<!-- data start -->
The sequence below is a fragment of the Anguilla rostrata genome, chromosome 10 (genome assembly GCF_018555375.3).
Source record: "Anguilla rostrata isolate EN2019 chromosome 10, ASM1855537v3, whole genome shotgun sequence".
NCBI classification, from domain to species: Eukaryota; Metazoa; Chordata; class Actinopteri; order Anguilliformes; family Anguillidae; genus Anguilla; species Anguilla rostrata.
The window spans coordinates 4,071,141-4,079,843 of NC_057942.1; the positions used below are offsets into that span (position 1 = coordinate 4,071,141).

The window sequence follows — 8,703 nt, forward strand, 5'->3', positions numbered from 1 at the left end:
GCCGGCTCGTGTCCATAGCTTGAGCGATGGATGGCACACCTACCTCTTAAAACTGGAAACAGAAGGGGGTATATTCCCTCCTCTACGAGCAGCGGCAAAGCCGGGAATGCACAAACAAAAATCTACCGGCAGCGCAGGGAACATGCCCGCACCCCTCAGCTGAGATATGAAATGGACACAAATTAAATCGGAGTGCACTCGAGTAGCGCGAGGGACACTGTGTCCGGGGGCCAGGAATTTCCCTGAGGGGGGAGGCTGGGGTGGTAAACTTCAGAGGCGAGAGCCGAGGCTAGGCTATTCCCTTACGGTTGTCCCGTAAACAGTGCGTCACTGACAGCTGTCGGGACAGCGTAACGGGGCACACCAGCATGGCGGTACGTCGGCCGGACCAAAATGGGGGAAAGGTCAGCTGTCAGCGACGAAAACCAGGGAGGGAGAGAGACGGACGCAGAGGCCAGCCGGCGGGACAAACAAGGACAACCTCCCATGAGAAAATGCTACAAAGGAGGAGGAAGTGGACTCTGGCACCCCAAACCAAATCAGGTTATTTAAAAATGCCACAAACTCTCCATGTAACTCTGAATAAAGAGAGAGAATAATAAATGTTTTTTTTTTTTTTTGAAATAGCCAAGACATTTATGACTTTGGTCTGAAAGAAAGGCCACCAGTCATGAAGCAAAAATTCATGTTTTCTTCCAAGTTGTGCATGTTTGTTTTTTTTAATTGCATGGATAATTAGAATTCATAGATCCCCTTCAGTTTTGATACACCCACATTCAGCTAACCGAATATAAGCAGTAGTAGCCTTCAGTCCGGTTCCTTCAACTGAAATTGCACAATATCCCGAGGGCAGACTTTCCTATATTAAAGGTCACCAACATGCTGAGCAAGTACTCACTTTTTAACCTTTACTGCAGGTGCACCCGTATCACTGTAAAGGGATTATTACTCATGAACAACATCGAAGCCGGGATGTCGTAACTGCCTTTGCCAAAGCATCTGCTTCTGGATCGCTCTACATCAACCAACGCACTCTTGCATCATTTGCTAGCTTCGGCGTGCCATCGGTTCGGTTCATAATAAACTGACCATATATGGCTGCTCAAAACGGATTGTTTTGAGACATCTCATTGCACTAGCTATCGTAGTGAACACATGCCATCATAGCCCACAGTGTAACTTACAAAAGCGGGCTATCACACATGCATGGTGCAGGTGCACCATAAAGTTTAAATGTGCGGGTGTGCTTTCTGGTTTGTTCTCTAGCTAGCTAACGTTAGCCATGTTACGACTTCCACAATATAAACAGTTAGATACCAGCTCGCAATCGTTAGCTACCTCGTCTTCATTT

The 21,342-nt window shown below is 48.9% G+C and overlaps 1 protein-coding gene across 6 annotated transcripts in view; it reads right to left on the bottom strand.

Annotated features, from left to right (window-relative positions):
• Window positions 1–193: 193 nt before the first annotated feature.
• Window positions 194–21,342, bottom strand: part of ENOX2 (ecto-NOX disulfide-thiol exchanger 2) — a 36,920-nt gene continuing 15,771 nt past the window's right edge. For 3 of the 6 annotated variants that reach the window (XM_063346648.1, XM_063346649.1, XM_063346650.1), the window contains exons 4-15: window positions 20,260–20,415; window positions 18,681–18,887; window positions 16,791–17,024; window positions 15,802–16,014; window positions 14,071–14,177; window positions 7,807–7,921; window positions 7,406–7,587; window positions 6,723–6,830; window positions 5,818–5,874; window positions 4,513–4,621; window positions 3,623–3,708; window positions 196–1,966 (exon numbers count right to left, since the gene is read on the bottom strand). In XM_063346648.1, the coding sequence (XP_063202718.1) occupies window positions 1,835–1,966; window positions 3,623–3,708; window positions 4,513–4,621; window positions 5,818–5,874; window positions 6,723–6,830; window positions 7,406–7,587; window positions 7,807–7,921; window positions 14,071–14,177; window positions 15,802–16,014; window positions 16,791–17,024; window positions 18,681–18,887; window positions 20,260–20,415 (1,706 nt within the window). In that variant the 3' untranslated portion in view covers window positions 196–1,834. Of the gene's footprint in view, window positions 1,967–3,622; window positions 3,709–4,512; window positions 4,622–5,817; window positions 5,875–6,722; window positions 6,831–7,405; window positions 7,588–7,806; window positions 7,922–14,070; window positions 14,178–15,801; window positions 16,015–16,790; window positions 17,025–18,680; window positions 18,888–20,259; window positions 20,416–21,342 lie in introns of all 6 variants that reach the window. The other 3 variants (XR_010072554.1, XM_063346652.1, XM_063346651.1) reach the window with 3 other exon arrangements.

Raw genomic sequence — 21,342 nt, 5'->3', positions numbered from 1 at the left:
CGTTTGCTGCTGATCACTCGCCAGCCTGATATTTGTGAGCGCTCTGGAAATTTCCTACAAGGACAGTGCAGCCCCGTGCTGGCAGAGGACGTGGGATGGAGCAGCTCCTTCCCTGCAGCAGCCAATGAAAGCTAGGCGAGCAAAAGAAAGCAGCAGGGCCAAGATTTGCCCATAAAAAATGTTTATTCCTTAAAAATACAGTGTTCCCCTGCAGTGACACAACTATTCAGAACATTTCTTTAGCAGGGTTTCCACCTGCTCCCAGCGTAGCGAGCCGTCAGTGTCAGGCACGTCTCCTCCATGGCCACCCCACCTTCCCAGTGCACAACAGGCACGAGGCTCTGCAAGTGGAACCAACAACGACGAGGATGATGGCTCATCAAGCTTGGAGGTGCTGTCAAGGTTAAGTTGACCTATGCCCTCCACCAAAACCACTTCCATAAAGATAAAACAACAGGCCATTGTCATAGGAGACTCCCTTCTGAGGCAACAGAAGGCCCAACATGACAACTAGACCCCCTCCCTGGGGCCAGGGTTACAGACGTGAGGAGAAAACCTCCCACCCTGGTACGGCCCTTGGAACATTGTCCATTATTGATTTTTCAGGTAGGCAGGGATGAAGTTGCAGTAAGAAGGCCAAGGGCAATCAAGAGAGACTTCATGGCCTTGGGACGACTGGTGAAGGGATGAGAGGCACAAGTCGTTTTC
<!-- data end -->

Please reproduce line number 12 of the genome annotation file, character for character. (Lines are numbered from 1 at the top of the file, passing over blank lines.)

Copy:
CGTTTGCTGCTGATCACTCGCCAGCCTGATATTTGTGAGCGCTCTGGAAATTTCCTACAAGGACAGTGCAGCCCCGTGCTGGCAGAGGACGTGGGATGGAGCAGCTCCTTCCCTGCAGCAGCCAATGAAAGCTAGGCGAGCAAAAGAAAGCAGCAGGGCCAAGATTTGCCCATAAAAAATGTTTATTCCTTAAAAATACAGTGTTCCCCTGCAGTGACACAACTATTCAGAACATTTCTTTAGCAGGGTTTCCACCTGCTCCCAGCGTAGCGAGCCGTCAGTGTCAGGCACGTCTCCTCCATGGCCACCCCACCTTCCCAGTGCACAACAGGCACGAGGCTCTGCAAGTGGAACCAACAACGACGAGGATGATGGCTCATCAAGCTTGGAGGTGCTGTCAAGGTTAAGTTGACCTATGCCCTCCACCAAAACCACTTCCATAAAGATAAAACAACAGGCCATTGTCATAGGAGACTCCCTTCTGAGGCAACAGAAGGCCCAACATGACAACTAGACCCCCTCCCTGGGGCCAGGGTTACAGACGTGAGGAGAAAACCTCCCACCCTGGTACGGCCCTTGGAACATTGTCCATTATTGATTTTTCAGGTAGGCAGGGATGAAGTTGCAGTAAGAAGGCCAAGGGCAATCAAGAGAGACTTCATGGCCTTGGGACGACTGGTGAAGGGATGAGAGGCACAAGTCGTTTTC